For most Americans, prisons are a necessary but almost forgotten institution. Without any interaction with the system, most of us have a vague understanding of how they work, or at least how they’re supposed to. 

In some sense, the justice system seems straightforward: these individuals broke the law and must be punished for them. They forfeit certain rights because of their infraction and then are released when they’ve been properly punished. 

But for those who actually experience the prison system, and their families and loved ones, the reality is slightly different. Often, former inmates find themselves in a world very different from the one they left years before. Without a job, money, or connections, it’s hard to imagine anyone truly succeeding in rebuilding their life. This is why rehabilitation programs before and after release are so important. 

The United States has incredibly high incarceration rates. While 0.7% of the population may not seem very high, this is about 1 out of 150 people. In raw numbers, that’s almost 2.3 million people. And at the same time, many of these individuals are released only to be arrested for another crime and return to the prison system. According to a 2019 report, the recidivism rate for state prisoners was 83% over a nine-year study period, that means that five out of six of released prisoners will be arrested for a new crime. These numbers were lower for federal prisoners who had rates of 39.8% and 64% for nonviolent and violent prisoners, respectively. 

Instead of just locking people away for years, prisons need to provide extensive rehabilitation programs in order to prepare the prisoners to be productive members of society. Unfortunately, these prison rehabilitation programs are often reduced or simply shut down due to inadequate funding

But some prisons continue to have proper programming. Of particular importance is the support after release and some groups, both non-profits and prisons, have programs to support their former inmates in their rebuilding efforts.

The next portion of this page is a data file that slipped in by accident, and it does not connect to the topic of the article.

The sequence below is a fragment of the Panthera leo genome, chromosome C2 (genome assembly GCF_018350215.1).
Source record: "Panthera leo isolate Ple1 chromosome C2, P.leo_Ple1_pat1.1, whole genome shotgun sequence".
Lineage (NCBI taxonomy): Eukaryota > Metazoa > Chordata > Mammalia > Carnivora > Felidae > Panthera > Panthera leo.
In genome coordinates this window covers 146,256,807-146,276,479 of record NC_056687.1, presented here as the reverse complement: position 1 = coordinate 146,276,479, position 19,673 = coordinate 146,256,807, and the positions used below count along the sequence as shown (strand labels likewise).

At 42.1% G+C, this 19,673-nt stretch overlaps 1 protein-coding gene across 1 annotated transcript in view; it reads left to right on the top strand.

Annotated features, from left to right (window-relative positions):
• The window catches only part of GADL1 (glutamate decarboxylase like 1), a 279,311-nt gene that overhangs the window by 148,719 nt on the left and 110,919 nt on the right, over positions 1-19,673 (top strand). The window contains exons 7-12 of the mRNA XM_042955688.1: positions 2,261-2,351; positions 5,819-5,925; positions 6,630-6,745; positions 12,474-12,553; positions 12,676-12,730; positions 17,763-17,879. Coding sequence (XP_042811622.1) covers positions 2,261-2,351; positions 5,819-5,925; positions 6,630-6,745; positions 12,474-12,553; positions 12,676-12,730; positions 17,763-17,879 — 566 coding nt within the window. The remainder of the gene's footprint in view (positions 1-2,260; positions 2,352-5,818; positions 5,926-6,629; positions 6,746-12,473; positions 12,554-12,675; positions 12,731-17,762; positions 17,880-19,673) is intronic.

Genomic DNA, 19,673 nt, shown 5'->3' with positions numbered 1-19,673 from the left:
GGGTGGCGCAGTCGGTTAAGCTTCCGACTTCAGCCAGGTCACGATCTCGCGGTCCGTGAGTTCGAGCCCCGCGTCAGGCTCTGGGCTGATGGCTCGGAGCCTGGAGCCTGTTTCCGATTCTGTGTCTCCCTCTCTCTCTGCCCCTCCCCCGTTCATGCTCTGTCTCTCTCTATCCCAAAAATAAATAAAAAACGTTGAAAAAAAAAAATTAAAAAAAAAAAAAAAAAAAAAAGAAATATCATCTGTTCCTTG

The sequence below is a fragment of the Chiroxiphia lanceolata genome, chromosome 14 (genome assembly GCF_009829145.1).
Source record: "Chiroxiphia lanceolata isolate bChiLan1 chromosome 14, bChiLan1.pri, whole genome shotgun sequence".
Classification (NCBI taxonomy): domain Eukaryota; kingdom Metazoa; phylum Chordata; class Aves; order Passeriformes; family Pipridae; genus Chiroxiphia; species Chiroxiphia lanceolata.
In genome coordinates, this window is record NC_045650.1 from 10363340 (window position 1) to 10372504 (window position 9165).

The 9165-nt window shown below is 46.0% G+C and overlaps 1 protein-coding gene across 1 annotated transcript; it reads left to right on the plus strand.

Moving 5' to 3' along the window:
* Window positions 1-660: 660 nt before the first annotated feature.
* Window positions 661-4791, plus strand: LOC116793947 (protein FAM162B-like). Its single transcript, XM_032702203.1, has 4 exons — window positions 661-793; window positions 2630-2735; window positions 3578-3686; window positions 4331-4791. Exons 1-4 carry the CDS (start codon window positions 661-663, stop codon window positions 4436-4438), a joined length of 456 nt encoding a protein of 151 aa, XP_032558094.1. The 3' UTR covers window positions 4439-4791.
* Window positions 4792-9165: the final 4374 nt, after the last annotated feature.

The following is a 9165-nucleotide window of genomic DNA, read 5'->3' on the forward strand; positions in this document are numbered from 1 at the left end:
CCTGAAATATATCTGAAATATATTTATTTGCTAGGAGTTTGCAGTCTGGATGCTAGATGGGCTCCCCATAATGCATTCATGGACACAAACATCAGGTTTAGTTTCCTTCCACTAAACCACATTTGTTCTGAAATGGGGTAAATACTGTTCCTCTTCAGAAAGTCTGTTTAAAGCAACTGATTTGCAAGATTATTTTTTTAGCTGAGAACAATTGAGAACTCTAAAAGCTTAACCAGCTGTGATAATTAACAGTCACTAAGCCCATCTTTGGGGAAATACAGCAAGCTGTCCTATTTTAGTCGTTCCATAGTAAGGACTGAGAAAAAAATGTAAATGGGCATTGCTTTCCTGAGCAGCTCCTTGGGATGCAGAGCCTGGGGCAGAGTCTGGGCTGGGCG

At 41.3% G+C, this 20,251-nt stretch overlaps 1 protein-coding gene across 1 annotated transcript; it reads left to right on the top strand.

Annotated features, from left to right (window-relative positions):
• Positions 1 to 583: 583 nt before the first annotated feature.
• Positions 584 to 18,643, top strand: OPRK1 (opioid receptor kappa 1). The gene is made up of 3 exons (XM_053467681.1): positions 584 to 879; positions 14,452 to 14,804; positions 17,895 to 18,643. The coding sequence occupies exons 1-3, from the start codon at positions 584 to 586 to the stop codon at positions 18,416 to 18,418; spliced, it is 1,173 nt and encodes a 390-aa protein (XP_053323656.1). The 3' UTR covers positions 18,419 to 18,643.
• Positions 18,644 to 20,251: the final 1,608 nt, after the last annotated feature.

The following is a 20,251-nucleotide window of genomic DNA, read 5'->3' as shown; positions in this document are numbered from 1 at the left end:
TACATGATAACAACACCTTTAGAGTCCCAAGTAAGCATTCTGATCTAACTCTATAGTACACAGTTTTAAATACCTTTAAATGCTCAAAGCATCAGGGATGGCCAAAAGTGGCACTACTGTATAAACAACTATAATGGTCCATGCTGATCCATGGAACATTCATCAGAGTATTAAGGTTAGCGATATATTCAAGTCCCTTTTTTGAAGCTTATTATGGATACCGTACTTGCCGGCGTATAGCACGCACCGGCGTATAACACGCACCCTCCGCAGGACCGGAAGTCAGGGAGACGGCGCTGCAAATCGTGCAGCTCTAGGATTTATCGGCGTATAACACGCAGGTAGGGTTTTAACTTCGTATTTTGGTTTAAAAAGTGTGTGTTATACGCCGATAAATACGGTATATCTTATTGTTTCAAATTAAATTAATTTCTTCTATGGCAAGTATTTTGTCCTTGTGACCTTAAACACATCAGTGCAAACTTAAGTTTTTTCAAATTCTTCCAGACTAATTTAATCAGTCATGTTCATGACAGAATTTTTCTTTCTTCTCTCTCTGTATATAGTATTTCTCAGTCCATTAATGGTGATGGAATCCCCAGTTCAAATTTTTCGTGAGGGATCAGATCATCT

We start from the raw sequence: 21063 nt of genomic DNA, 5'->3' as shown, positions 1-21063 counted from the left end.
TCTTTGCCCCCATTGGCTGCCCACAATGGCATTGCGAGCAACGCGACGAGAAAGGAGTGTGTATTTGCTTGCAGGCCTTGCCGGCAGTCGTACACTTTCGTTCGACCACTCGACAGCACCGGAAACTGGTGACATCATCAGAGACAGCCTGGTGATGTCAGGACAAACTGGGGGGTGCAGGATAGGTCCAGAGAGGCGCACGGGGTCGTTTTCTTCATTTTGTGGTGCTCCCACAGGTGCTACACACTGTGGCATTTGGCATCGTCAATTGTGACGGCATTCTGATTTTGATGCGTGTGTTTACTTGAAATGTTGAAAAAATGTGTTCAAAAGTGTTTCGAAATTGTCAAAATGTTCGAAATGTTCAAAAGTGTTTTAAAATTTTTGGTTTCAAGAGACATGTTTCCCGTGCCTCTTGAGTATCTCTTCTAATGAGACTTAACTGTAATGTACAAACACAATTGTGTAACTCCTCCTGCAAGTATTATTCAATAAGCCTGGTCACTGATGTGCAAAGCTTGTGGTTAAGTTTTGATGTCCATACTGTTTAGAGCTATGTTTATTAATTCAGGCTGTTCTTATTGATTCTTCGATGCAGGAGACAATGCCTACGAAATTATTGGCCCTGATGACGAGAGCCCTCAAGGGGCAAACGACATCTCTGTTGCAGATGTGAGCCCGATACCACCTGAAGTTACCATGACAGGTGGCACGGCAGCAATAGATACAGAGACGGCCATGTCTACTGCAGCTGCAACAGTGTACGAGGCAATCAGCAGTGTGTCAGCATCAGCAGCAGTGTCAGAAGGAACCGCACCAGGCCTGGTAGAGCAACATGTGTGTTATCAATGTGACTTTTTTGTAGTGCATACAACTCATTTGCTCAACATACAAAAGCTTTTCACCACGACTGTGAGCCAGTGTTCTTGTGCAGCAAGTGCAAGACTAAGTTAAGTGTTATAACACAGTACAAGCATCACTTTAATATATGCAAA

For example, The Lionheart Foundation has a state-by-state listing of re-entry programs, the GEO group, a group that runs many of the private prisons around the country has a program called the Continuum of Care, the Oasis Center in Dallas, Root and Rebound, and more. 

Effective reentry programs help to give former offenders the opportunity to work, providing income and meaning in their lives. Some provide mentorship, housing placement, workforce development, and employment placement among other supportive services. 

While employment is an important part of reentry, further support and educational programming is needed. A promising program, the High-Risk Revocation Reduction (HRRR) Program in Minnesota, provides support in housing, employment, domestic violence prevention, mentoring, transportation assistance, and access to the community hub (which includes programming such as substance abuse, Alcoholics Anonymous, life skills and more). Other programs can be found in a 2018 report from the National Institute of Justice

Part of our justice system should be preparing and helping former convicts reenter society so they can live productive lives and avoid falling into former habits. Their rehabilitation must start while they serve their sentences, giving these Americans something to focus on and work for. By providing practical programs such as vocational training, we make it possible for these individuals to leave prison with marketable skills for good steady jobs. 

One way to help individuals is to reduce unnecessary occupational licenses. Many states have a wide variety of occupations which require licenses. While some occupational licenses are important, such as those for doctors and nurses, others are arbitrary and only serve as barriers to individuals interested in entering specific professions. 

Formerly incarcerated individuals often face even more barriers to work due to their records as some licenses require “good character” standings as well, despite not having any need for such requirements to protect public health and safety. IWF has been telling the stories of many such individuals with our Chasing Work campaign. 

Americans need to support these individuals who are trying to rebuild their lives. The prison population shouldn’t be a forgotten portion of American life. We need to ensure that prisoners are given the proper training and opportunities to improve themselves and their prospects upon their release.